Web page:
Bonner hasn’t faced a serious challenge since 2004, and has maintained a conservative record in the House during his five terms. But Bonner found himself under attack by a few challengers, including Young, who loaned almost $200,000 to his campaign.

He was also targeted by the Campaign for Primary Accountability, a furtive group that has set its sights on incumbent House members of both parties. CPA’s support was credited with helping defeat Rep. Jean Schmidt (R-Ohio) in a primary one week ago, and it also targeted Rep. Spencer BachusSpencer Thomas BachusOvernight Finance: Trump, lawmakers take key step to immigration deal | Trump urges Congress to bring back earmarks | Tax law poised to create windfall for states | Trump to attend Davos | Dimon walks back bitcoin criticism Manufacturers press Senate to approve Ex-Im board members Now is the time to fix Ex-Im Bank MORE (R-Ala.), who was expected to also survive his primary challenge on Tuesday.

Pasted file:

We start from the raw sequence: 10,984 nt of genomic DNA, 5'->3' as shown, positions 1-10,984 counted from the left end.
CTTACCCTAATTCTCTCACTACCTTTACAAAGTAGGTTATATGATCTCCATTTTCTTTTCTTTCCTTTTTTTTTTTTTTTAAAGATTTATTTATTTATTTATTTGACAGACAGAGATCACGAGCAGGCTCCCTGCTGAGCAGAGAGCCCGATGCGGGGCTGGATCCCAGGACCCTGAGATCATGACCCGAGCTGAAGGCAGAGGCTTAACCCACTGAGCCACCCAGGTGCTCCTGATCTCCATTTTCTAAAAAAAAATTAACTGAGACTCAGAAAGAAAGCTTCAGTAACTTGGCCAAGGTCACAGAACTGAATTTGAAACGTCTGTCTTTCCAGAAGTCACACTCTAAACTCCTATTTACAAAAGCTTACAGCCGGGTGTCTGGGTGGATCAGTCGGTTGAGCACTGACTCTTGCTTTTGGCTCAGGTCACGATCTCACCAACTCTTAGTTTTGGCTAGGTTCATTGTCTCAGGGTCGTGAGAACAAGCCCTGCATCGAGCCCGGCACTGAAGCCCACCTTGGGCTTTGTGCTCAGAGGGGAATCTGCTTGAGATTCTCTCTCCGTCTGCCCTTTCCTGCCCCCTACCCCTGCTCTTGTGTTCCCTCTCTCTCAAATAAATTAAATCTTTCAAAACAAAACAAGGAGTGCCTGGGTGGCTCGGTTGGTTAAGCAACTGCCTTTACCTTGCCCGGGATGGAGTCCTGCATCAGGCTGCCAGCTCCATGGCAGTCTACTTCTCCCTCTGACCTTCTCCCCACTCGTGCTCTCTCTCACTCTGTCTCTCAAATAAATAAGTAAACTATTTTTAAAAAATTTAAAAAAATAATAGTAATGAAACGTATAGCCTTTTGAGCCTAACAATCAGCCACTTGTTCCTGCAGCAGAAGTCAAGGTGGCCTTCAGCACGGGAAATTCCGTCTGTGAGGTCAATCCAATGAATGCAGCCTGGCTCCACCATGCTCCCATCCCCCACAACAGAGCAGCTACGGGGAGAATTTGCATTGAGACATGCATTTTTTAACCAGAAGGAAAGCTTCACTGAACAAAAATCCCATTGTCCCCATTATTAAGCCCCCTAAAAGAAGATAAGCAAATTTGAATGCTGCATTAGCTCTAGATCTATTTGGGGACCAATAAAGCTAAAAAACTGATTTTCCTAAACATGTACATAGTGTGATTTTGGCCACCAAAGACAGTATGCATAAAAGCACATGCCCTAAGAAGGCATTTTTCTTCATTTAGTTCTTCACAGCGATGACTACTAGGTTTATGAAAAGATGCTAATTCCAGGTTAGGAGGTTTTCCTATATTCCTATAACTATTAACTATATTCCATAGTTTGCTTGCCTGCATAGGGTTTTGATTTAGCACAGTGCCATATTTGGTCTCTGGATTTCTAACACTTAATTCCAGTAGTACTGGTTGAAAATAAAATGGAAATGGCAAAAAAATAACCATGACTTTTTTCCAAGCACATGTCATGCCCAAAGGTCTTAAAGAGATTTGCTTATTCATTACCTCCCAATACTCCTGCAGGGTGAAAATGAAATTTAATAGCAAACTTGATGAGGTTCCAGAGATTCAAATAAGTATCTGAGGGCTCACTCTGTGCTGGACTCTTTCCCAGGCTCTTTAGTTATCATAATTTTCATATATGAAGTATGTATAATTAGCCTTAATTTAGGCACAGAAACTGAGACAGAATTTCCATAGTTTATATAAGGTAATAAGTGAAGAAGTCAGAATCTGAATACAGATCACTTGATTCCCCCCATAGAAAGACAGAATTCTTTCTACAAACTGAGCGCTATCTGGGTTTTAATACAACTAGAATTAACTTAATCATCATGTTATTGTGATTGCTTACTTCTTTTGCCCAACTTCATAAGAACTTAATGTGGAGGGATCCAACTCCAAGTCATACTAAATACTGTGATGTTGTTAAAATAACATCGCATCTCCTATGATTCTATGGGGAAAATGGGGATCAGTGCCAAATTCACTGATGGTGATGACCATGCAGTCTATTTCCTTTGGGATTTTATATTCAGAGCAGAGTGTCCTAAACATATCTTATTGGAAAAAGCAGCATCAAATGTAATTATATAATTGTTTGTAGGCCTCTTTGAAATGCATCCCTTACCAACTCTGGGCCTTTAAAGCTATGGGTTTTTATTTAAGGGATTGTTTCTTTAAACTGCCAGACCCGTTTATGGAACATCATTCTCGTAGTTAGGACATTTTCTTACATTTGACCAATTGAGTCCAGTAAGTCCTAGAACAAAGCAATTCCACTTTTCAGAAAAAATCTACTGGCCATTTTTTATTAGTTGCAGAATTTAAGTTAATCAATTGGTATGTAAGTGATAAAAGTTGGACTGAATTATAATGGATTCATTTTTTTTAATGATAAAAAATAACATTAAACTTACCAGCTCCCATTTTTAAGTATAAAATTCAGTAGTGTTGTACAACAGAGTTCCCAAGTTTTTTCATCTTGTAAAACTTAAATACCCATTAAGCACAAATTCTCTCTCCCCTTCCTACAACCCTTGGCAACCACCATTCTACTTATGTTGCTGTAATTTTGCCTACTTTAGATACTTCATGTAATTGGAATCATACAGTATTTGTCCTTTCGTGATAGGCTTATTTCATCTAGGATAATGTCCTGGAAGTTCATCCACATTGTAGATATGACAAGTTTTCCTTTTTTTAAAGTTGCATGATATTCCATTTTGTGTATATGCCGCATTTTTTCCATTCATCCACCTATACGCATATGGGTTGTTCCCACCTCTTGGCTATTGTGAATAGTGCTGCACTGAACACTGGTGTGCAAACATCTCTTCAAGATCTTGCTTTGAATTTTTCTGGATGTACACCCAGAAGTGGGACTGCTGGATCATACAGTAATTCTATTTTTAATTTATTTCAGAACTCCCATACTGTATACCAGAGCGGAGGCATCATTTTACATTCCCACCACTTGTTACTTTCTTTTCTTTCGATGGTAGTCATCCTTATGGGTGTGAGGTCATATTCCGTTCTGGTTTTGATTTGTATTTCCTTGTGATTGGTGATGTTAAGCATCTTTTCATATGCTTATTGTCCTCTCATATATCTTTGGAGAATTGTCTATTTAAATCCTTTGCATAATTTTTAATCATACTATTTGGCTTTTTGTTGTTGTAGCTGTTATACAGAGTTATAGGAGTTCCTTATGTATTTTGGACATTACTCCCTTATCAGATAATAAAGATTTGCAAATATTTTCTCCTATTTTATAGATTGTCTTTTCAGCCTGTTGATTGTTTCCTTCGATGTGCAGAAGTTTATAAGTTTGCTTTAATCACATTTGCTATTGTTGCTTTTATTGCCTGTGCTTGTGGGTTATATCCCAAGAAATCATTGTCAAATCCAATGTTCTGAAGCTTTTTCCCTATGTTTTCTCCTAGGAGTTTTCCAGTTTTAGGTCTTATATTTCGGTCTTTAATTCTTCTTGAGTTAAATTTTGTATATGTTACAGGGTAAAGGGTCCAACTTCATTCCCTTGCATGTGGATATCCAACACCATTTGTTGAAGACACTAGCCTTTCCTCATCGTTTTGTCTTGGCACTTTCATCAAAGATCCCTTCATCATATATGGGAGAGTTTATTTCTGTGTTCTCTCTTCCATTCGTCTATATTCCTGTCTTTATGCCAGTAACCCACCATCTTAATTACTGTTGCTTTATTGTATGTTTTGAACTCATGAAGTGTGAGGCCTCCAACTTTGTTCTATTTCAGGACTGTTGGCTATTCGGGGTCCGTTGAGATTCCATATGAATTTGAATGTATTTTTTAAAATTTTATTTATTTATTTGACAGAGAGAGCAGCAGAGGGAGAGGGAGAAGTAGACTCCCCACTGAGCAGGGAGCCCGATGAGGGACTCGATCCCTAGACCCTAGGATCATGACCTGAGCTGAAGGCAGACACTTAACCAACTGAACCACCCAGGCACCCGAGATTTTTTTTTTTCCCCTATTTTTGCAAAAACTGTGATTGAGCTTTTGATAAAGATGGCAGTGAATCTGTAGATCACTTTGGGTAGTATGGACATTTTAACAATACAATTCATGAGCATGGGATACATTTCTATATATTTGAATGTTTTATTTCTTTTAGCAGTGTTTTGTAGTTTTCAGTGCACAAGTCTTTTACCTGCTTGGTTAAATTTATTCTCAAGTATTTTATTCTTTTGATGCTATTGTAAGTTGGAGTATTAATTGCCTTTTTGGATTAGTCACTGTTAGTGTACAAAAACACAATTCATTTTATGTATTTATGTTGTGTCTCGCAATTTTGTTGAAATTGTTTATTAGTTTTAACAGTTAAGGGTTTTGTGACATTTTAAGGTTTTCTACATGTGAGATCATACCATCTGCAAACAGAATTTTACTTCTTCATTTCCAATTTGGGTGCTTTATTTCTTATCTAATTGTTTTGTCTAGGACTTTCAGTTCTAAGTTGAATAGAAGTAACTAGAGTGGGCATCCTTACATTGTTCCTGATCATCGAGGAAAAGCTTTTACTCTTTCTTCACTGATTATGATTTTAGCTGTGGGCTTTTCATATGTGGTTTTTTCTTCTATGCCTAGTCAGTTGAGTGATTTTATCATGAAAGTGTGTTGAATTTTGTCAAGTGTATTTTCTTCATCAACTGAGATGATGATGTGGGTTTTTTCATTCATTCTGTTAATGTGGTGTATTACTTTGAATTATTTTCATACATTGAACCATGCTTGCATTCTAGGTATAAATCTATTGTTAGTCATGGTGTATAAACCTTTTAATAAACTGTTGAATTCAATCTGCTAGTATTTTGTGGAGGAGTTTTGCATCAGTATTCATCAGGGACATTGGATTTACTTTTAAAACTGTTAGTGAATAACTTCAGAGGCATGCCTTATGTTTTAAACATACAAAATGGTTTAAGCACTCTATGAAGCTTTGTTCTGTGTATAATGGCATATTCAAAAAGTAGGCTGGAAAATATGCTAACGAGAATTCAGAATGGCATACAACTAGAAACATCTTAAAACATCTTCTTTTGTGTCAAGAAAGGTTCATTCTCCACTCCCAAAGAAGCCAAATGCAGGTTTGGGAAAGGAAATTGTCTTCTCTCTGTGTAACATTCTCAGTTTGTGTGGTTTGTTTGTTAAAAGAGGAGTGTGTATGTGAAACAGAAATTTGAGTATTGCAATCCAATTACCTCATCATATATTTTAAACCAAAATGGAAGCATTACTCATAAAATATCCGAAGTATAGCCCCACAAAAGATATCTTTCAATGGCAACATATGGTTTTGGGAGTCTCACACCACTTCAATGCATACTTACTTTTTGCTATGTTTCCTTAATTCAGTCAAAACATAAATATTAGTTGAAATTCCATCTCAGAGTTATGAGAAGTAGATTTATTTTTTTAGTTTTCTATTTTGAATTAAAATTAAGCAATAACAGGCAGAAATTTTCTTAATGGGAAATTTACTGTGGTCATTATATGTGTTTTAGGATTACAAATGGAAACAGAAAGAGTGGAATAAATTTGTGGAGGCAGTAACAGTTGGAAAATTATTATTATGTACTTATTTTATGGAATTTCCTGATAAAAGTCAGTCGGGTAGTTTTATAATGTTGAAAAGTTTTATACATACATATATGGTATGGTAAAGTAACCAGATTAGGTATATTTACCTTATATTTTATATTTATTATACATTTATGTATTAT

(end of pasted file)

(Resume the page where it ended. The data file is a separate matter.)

Bonner attempted to dismiss the group’s attacks by deeming it an out-of-state group trying to influence local elections. Meanwhile, his opponent hit him from the right, appealing to Tea Party sentiment and criticizing Bonner for supporting the Wall Street bailout and an increase in the debt ceiling.